Friday, May 15, 2009

EBC Choir Conference 2009

Evangelical Bible Church Choir conference 2009. If someone came to Africa for just one week wanting a complete cultural experience and stories to tell for years, this is where you would find it. Wild! Six days of intensity, so here is an attempt at a blog entry.

Although the conference was only 6 days, the preparation began well in advance. In the midst of sheer busyness, full days, our evenings leading up to the conference where spent practicing new songs with the choir. These lasted on average 5 hours and consisted of us trying desperately to get the songs and moves into our non-Namibian heads. One of the big emphasis at practice was to perfect the “competition song“. Every year a song is written and the lyrics sent to every church in EBC and then it is up to the individual churches to come up with the tune and the choreography, and then at they compete for the title. A week before conference they decide that I should be selected to the final 16 for the competition. The whole church was overly excited about this as I would be the first “chindele” in all of EBC history to perform in the competition. Really it just meant they were sure that they were going to win because of me!

Conference: This year the conference was held in a town called Katima which is the most North East town of Namibia bordering Zambia. It is about a 6 hour drive through the Caprivi Strip, full of wild animals like Elephants, Lions, Hippos and so on (can’t believe it has become almost normal to see such amazing creatures on the side of the road). There were about a thousand people at the conference from all over Namibia, South Africa and Zambia. We all stayed right on the church property in a village close to town. There were some structures built for each group to have a changing area but sleeping (minus the few of us that brought tents) for the majority meant a blanket on the dirt ground. Toilets consisted of a little structure for people to “bathe” and to pee. Number 2 meant finding bush, but due to the recent floodings in the rainy season, bush was hard to access…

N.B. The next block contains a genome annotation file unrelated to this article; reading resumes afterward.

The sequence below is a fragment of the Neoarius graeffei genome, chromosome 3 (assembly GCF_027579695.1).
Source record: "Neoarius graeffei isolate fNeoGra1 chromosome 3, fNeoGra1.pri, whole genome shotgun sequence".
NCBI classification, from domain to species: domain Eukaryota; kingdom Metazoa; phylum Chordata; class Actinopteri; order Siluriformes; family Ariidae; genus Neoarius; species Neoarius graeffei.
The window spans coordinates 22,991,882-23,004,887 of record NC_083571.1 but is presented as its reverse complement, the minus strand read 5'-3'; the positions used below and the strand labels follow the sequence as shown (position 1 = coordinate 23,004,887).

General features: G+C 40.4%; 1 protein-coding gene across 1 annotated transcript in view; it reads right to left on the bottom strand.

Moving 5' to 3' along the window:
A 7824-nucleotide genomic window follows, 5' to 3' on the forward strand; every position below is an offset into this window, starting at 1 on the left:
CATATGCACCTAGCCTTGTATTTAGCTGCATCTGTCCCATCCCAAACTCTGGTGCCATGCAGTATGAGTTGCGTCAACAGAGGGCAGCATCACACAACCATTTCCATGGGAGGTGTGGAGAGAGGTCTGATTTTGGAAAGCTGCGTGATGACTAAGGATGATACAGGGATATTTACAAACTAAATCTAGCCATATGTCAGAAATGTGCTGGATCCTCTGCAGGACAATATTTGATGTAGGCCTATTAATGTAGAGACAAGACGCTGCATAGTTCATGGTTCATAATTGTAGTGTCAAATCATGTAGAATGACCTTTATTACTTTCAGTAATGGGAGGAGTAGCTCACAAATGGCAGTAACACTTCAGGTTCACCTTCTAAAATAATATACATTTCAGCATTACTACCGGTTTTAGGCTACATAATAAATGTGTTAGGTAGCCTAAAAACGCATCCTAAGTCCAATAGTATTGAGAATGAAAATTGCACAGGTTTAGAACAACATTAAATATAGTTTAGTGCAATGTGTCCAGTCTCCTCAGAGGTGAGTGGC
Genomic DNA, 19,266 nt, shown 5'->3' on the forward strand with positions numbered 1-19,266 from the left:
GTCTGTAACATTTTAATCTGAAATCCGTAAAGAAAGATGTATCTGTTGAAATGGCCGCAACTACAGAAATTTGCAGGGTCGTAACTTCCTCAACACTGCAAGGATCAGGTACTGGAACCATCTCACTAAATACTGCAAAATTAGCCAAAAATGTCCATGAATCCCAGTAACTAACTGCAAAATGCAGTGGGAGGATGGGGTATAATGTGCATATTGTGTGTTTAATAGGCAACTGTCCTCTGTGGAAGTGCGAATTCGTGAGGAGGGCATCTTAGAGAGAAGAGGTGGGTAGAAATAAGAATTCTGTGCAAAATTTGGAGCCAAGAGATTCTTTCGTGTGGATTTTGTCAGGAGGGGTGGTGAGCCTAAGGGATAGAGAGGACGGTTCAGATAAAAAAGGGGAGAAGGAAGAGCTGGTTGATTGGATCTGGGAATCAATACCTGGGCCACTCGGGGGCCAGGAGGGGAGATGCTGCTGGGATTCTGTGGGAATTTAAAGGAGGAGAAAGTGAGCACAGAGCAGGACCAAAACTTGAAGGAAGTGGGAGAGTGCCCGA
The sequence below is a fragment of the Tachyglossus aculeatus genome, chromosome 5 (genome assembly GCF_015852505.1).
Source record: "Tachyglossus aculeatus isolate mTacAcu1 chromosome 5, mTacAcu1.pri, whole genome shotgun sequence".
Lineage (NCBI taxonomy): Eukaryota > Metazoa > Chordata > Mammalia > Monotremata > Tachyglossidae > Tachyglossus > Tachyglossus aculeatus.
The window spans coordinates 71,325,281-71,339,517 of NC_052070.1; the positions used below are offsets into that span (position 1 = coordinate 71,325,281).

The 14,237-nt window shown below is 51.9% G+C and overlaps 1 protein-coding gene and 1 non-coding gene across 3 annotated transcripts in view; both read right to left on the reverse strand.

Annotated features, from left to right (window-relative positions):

Our first morning was a bit of a surprise as we awoke at 6 am to hear the host choir singing there hearts out in unison! Better than any alarm clock I’ve ever had, the only struggle is that no matter how good they sounded 6 o’clock always came way too quickly after singing until 2 am only few hours earlier…every day! The first session would always begin around 7 am and somehow Daryl, Nicole and myself always managed to hide in our tent until the session ended at 8! There wasn’t much sleep to be had as the speakers blasted the local language but it was better than having to face the world that early!
Breakfast was a couple pieces of bread and margarine…we had our own secret supply of apples and granola bars to help complete the meal. After breakfast it was usually our choir that “called people to the service” with singing and dancing for about 45 minutes. Next was the morning session lead by an amazing Pastor from Zambia who we grew to love and respect as the week continued. A genuine and solid believer with a heart on fire for the Lord, what a treat.
Lunch and dinner was the local porridge with some sort of meat. Our group slaughtered 2 goats during the week and that got us through most of the meals as they eat everything (some parts more edible than others)…but they proudly kept the heads on display for all to see. Under the blaring sun, you can imagine the odour at the end of the week!
Afternoons had a session and then sport. Boys played soccer as the girls cheered and played Net Ball, the first time I have played sports in a skirt (in fact it’s the first trip I have been on where I couldn’t even pack pants!). By the evening session, everyone was struggling to stay awake from sleep deprivation, until the session was over and the keyboard kicked it into gear from 9 until 2am!!!

Celebrity status: We thought it was bad in Rundu… Apparently there have not been a lot of white people attending this conference in the past so the fact that there were 3 of us was, well, exciting for them. It didn’t Nicole and I long before we began calling each other Britney and Paris. At first we were hesitating, but by the end we just had to embrace the status and have fun with it. Photos shoots with random strangers was normal after an introduction of “I need to show my mom that I was with a “chindele”!” People yelling “chindele” all day in our face is always hard to know how to react to that. The biggest source of entertainment was when it came time for Nicole and I to sing with the church. The climax was on the last night when the competition occurred (strangely it seemed no other church considered it to be as big a deal as our congregation!), and then later when for one of our last songs I lead the song on microphone in the local language. It was hit and a week later still is as anyone who sees me will break out into the song!

After the fact we feel we went through Africa boot camp. One of my lines I used a lot this past week was “I will never pretend to understand this culture!”. We laughed so much my abbs hurt, we made fools of ourselves, learned lots, strengthened relationships, had some meaningful conversations, and then at the end shed some tears as it would be the last time I would see the majority of my dear friends.